UK coal power stations to close by the end of 2024
Last week, the government announced that the deadline for phasing coal out entirely from the UK’s fuel mix has been brought forward by a full year. UK coal power stations will cease to be used to generate electricity from the 1st of October 2024.
An end to UK coal power stations
Energy and Climate Change Minister Anne-Marie Trevelyan announced the news that UK coal power stations would no longer be used to generate electricity on the 30th of June, but no legislation has yet been put in place to enforce this policy. The minister’s announcement was as follows:
Today we’re sending a clear signal around the world that the UK is leading the way in consigning coal power to the history books and that we’re serious about decarbonising our power system so we can meet our ambitious, world-leading climate targets.
The targets that the minister refers to are the commitments made under the UK’s plans to reach net zero carbon emissions by 2050. Coal is a fossil fuel and its use in electricity generation has been a major contributor to greenhouse gas emissions and global warming generally. Eliminating this from the UK’s fuel mix is a major step in limiting the global rise in temperature to 1.5 degrees celsius.
Steps had already been taken to reduce the proportion of electricity sourced from coal in recent years - only 1.8% of the UK’s electricity mix came from coal in 2020, with the National Grid going 5,000 hours without using electricity from burning coal. Ten years ago, 40% of our electricity was sourced from burning coal, so significant steps have already been taken in reducing our energy industry’s carbon footprint.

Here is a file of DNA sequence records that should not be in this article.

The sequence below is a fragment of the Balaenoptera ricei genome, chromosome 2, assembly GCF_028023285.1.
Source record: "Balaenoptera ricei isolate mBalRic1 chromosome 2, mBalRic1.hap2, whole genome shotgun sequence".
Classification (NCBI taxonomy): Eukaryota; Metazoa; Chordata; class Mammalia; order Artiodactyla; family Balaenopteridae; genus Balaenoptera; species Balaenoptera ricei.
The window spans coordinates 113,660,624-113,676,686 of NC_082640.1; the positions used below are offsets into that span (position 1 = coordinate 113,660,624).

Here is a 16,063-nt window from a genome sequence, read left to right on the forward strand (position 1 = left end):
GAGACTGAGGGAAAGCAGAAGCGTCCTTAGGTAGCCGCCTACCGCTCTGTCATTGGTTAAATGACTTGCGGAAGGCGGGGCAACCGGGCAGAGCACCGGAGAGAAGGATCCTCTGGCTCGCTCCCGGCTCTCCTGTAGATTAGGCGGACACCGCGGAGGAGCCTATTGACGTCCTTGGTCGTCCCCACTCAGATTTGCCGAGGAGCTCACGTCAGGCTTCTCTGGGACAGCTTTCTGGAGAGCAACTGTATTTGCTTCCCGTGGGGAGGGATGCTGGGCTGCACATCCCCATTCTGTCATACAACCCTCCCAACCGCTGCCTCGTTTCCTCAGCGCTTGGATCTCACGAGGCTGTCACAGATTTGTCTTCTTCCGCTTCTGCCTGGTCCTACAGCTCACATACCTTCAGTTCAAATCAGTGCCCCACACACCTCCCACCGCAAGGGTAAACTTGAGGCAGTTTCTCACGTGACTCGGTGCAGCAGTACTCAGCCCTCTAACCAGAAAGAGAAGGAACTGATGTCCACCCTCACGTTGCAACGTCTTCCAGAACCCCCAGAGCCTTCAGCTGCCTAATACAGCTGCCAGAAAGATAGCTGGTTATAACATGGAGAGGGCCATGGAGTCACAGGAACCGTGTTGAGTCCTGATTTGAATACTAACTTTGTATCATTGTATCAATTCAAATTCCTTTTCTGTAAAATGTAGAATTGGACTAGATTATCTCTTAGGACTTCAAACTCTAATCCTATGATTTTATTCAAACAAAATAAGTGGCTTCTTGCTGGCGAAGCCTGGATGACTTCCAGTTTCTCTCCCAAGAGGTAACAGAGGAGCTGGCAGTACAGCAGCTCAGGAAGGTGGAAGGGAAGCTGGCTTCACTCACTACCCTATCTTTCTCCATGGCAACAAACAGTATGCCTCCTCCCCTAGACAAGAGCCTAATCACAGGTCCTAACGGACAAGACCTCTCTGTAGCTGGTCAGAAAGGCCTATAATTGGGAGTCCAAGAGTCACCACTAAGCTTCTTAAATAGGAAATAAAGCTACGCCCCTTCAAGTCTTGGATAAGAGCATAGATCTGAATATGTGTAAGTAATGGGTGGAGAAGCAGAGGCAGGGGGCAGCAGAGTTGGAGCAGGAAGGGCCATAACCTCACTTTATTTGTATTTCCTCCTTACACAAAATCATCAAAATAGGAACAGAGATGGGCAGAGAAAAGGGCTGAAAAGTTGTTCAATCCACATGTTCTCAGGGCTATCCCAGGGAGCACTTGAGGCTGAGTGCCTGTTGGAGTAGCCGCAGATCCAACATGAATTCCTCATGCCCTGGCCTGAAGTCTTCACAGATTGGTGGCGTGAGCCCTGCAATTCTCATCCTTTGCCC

UK encourages other nations to follow suit
The above news comes during the year of the UK’s COP26 presidency, and demonstrates the leadership role within the international community that the country is taking at present. Alok Sharma, COP26’s President-Designate, had the following to say:
Ahead of COP26, I hope the UK’s decisive step towards a cleaner, greener future sends a clear signal to friends around the world that clean power is the way forward. The impact of this step will be far greater if we can bring the world with us, and so our desire to support a clean and just energy transition is central to my discussions on the road to COP26.
It will be interesting to see if the UK manages to keep to the date it has set, which is October the 1st 2024, especially given that it is encouraging other countries to set their own dates. We hope that this will mark the end of this fossil fuel’s use in electricity generation for good, and that steps are taken to eliminate all fossil fuels later on.
Interestingly, despite its tough stance on the future of electricity generation through burning coal, the UK government is taking a far more encouraging stance on nuclear energy generation. The government recently announced plans to build a £20bn nuclear power plant proposed by EDF Energy, with funding coming from a surcharge on UK customers’ energy bills.
Nuclear energy is a thorny issue, and while steps are being taken to make the UK energy sector greener, some customers will be questioning a policy which sees them charged for the building of another nuclear plant. Our hope is that, as we move toward 2050, government funding will be directed toward more renewable energy production rather than nuclear.